Look for the helpers….
Six years ago, our family boarded a high speed train and we were transported to a destination we did not choose. Our son Matt had just turned 30 and he was diagnosed with ALS, the “mother-of-all terminal illnesses”. We were unprepared for this trip. We had no itinerary, no luggage, no roadmaps, no idea where or how long we would stay at “Destination ALS”. This relentless ALS train never misses it’s schedule. It arrives at the same destination every day. When the doors open, on average, 16 -20 U.S. families get off the train, totally unprepared for what lies ahead.
Over the years I’ve learned a lot about the disease and about the people living alongside us in the ALS Community. We are all scrambling, digging deep into our “baggage”, to find the tools to help navigate a complex and scary landscape while we focus on caring for our loved ones living with ALS, surrounding them with love, care, and making joyful memories with family and friends.
Traveling this journey with our family are some extraordinary people.
- People who are managing, working for and or supporting organizations/labs dedicated finding a therapy for ALS (Research).
- People dedicating their lives to changing the way government(s) and sponsors(pharma) accelerate therapies for ALS. (Regulatory).
- People who are dedicating their lives to creating awareness and/or friction in the ALS community; challenging the filters through which ALS treatments, care and research have been viewed for over a century (Advocacy).
- People managing, working for and/or supporting organizations that provide care for patients and caregivers as we navigate the many challenges associated with the deterioration of our loved ones (Care)
Matt set the bar high for our family’s advocacy work and we are richer for the experience. Our family has lobbied elected representatives, walking/rolling miles and miles under the capitol building in DC. We actively participated in “how a bill becomes a law” with the Right To Try law. We meet with leaders at the FDA sharing our recommendations to increase the speed in which therapies are made available to the ALS community. We’ve texted, emailed, tweeted and protested. We’ve raised funds for care, research and advocacy by running, pub-crawling, biking, zumba’ing, ice-dumping, polar plunging and volunteering ourselves to assist on the sidelines of many other events. Despite our efforts, I always feel like we aren’t doing enough.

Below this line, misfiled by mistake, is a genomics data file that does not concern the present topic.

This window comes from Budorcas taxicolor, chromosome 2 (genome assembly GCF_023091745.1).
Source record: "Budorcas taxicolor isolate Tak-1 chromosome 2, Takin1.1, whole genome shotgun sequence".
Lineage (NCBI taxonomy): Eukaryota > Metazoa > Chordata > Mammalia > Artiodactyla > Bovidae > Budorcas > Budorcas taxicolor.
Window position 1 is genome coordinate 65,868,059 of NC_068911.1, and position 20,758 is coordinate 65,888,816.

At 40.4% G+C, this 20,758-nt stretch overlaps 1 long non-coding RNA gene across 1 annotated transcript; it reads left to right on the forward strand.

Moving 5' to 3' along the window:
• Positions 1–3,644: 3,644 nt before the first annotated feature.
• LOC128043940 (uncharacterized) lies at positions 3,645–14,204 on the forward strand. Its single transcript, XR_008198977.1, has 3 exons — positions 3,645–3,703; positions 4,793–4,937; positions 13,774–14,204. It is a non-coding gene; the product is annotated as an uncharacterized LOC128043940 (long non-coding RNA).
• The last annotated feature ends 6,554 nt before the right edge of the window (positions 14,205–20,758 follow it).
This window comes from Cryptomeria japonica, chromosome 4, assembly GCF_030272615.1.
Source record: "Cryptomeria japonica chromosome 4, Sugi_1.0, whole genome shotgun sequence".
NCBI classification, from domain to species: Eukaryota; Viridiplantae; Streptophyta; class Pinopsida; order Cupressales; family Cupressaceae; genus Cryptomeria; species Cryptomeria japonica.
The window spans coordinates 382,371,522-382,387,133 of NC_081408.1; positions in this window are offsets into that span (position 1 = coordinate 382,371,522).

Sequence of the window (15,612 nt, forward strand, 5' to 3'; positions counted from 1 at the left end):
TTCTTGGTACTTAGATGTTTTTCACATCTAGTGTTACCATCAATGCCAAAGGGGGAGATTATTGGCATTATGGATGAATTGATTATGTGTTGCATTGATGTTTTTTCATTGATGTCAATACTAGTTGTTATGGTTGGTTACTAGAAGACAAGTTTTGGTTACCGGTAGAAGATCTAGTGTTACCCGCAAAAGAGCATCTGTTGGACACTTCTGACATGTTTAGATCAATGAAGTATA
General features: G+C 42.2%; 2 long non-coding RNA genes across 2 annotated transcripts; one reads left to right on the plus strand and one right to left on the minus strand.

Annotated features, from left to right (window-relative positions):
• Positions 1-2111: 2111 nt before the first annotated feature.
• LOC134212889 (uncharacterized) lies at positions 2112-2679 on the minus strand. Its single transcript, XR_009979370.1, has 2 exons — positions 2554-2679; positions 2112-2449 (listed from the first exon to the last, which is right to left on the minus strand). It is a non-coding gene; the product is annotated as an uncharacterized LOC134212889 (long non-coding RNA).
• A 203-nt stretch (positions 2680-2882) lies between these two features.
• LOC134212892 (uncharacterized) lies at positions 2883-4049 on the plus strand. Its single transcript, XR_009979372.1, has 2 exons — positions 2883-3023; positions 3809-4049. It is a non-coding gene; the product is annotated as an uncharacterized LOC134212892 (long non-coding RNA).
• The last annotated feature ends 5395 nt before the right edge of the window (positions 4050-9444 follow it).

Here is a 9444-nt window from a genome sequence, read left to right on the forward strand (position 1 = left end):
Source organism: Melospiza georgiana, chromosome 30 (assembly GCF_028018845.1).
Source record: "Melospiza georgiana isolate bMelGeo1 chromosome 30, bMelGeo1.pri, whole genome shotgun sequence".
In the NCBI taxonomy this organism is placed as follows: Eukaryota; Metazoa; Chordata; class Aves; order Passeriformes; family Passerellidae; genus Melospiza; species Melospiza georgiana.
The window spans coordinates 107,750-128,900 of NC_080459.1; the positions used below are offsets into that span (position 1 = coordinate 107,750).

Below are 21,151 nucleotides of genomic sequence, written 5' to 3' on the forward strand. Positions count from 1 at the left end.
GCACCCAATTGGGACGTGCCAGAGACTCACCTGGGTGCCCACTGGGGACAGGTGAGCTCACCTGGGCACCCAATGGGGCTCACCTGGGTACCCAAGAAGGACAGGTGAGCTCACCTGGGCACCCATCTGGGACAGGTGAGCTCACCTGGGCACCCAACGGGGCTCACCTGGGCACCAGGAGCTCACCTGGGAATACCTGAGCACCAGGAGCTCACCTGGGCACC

When I can, I muster up the courage to “greet the new arrivals on the ALS train when it pulls into the station”. I check the platform first for the moms. I’ll never forget how lost and frightened I was in those first few months after Matt’s diagnosis. Six years in, I have some “lessons learned” to share. I think of Fred Rogers when he said “look for the helpers. You will always find people who are helping”. My goal is to connect the new arrivals with the helpers. My goal is to help the helpers who are changing the trajectory of this disease. My goal is to create a world where there is no longer a need for a train to stop at “destination ALS”.